The 20 February version of That Means A Lot was released in 1996 on Anthology 2. The second session's attempts, however, are available only on unofficial bootleg releases.

22 responses on “That Means A Lot

  1. David K. Richard

    I always felt one reason the song wasn’t released at the time was it had the line “Love can be suicide”. I figured the suicide bit wouldn’t do for a Beatle lyric in 1965.

  2. Paul Angel

    I’ve always love that song. When I heard it on the bootleg ‘Unsurpassed Masters’, I was so astonished by how great this song was. I was 7 around this time. It took me years to research why it was unreleased. I can envision it being part of side two of Help! album, or become a b-side to some other song. In america, I see it part of maybe Yesterday …And Today, or on Hey Jude. Till this day, its my all time favorite songs of the beatles.

    1. jennifur Sun

      one of my fav songs by them as well. was so glad someone put this song and Leave My Kitten Alone on that Anthology recording. the thing i liked the most, which they hated, was that Wall Of Sound sound.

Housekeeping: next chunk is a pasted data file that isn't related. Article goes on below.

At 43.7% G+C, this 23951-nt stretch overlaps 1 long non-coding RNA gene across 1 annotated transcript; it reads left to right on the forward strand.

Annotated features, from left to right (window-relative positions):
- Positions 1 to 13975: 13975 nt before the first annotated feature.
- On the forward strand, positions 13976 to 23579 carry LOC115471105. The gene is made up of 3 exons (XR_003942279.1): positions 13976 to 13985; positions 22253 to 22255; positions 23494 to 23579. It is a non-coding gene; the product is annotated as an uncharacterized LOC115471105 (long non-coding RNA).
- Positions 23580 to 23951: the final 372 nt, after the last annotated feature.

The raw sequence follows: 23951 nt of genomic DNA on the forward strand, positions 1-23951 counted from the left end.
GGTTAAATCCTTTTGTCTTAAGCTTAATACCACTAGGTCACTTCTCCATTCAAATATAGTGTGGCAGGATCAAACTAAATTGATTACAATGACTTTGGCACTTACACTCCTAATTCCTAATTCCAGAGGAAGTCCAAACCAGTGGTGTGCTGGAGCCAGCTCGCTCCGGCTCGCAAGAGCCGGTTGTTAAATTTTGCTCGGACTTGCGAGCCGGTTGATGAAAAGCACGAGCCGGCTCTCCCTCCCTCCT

3. TheOneBeatle

    Something also not mentioned here, is that the echoed tape is an Anthology product.
    It’s a tape-echoed fake-stereo version on the anthology CD.
    The original take 1 is on full stereo with drums, guitars and bass on the left, voice in center with back vocals on left and right, double-track voice on the right and piano on right.
    This can be heard on the Anthology DVD when Paul says about the dates where The Beatles we’re acting and they had to complain Brian for a day off; and also we can hear it on bootlegs of the Help! Sessions.

  4. Richard Astley-Clemas

    First time I heard that one-Proby managed by Brian Epstein/
    Sounds like some of his fiction!
    Whatever why are there no Lennon McCartney songs on here recorded by other artists?Many were demoed by the Beatles-One & One is Two had a Beatles demo before the song was given to an Australian act.
    Tip of my tongue seems to have no Beatles demo and the only version in 1963 was by Tommy Quickly
    The Chapter One CD Unheard Songs is a double which includes all known versions at the time going back as far as the Quarrymen

    1. Joe Post author

      I’ve limited the scope of the site to songs recorded and released by The Beatles. One day I may write about other Lennon-McCartney compositions, but there are no current plans to.

  5. David

    Great Macca song. Sometimes the Beatles were unable to see which songs they should release and which they shouldn’t. Dizzy miss lizzy got released and this didn’t…lack of self critical analysis here!